Have you got two minutes to learn how company executives and company directors can beat the rising cost of cybercrime?

We've distilled the basics of cybercrime down to six words that every company executive and company director should already know


Assets are the reason your organisation makes money and also the reason why cybercrime perpetuates. Whilst it is common to assume that cybercriminals will gravitate towards the digital assets, it is increasingly possible and common for them to seek out your physical and social assets if these prove to be less of a barrier to entry.


Vulnerabilities are the reason cybercriminals can gain access to your organisation’s assets. Vulnerabilities are inherent in almost every asset your organisation relies upon and should be remediated where possible. Vulnerabilities can occur in the design, implementation or operation of an asset.


Threats are created by cybercriminals to take advantage of vulnerabilities. It should be noted that if a vulnerability is not exposed to a threat, the threat will be benign.Cyber threats can manifest in many forms including political, economic, social, technological, environmental and legal.


An attack is the result of a vulnerability being exploited and occurs because a cyber threat could not be prevented. When a cyber attack is in progress cybercriminals are going about achieving their objectives which could be to access, copy, steal, modify, disrupt or destroy assets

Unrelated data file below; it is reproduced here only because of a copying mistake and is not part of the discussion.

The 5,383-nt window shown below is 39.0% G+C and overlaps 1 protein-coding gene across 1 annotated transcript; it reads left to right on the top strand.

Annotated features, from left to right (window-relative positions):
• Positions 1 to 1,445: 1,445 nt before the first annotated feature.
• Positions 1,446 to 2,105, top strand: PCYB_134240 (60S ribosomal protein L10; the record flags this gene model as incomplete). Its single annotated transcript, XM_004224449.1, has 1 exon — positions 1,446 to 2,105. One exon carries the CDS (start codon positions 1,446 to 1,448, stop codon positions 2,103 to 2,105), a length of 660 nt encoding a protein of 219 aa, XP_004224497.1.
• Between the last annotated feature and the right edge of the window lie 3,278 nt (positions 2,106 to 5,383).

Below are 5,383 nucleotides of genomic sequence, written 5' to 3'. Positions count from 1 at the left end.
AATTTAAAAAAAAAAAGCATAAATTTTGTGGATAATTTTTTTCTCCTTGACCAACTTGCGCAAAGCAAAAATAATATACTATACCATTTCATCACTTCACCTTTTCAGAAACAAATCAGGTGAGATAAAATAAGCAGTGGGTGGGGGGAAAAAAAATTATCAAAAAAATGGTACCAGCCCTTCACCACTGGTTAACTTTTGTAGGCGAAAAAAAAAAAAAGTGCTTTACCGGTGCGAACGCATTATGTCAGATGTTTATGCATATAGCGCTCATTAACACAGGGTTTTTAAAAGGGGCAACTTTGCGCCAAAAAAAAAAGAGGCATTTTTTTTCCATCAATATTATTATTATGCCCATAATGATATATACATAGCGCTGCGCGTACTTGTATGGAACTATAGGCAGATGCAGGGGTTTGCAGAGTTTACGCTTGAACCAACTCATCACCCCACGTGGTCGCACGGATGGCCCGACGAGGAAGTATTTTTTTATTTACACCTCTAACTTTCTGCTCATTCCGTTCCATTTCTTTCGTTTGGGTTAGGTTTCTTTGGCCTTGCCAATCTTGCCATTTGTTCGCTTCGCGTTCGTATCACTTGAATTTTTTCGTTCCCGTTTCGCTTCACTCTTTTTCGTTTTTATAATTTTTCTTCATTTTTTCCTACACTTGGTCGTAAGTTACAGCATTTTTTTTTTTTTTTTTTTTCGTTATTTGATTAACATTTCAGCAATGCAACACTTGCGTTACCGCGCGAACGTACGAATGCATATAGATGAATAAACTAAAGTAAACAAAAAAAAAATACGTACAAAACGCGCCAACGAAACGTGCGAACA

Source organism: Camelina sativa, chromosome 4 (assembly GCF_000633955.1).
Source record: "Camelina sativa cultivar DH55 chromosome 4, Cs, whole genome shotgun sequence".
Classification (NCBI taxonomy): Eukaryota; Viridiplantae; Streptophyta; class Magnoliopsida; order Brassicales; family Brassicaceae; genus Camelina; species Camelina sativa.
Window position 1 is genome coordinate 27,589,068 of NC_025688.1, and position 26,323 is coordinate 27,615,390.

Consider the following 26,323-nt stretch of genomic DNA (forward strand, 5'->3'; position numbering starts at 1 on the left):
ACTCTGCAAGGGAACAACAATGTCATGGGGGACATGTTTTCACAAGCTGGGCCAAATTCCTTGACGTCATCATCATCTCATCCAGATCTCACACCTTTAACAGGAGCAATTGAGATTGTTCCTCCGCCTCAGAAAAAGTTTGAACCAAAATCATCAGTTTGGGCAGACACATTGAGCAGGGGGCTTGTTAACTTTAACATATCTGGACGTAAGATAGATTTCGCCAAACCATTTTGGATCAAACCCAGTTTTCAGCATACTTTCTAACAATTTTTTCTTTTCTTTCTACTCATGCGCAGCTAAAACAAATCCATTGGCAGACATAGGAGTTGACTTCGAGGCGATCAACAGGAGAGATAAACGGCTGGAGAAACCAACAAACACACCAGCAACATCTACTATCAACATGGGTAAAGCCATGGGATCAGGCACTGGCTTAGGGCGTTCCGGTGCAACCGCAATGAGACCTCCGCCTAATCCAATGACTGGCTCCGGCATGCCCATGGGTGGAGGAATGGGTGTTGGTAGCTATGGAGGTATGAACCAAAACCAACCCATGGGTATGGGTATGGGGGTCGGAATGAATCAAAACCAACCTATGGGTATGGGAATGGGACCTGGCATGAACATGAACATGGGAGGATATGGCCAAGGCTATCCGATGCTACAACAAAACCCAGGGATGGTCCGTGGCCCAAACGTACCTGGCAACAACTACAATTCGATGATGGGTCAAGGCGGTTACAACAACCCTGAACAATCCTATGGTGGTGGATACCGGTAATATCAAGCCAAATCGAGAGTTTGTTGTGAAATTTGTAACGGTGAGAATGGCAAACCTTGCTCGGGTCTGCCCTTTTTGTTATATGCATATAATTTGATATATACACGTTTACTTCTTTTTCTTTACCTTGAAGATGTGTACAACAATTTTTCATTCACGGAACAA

Breaches are what happens when your organisation is unable to respond whilst a cyber attack was in progress. When a breach has occurred, this means that cybercriminals have completed their objectives. Breaches can affect three mainstays of your organisation including confidentiality, integrity or availability..


Impacts are the undesirable, and often devastating, outcomes of cyber breaches which can have immediate effects on your organisation such as those observed through operational and physical impacts. Also longer term, and often more subtle, impacts can occur such as personal, legal, reputational and financial.

Now watch these six videos that will help provide some basic understanding of cybercrime and how it can impact you as a company director

What is the definition of cybercrime?

Video viewing time: 1 minute, 17 seconds

What do cybercriminals want?

Video viewing time: 1 minute, 11 seconds

Shouldn’t cybercrime be considered an IT problem?

Video viewing time: 1 minute, 20 seconds

Don’t cybercriminals mostly attack banks?

Video viewing time: 1 minute, 19 seconds

Why would cybercriminals target my organisation?

Video viewing time: 1 minute, 25 seconds

Can we buy a technology that puts a stop to cybercrime?

Video viewing time: 1 minute, 17 seconds

And download these two FREE guides which will help you understand the root cause as to why your organisation is struggling to beat the rising cost of cybercrime

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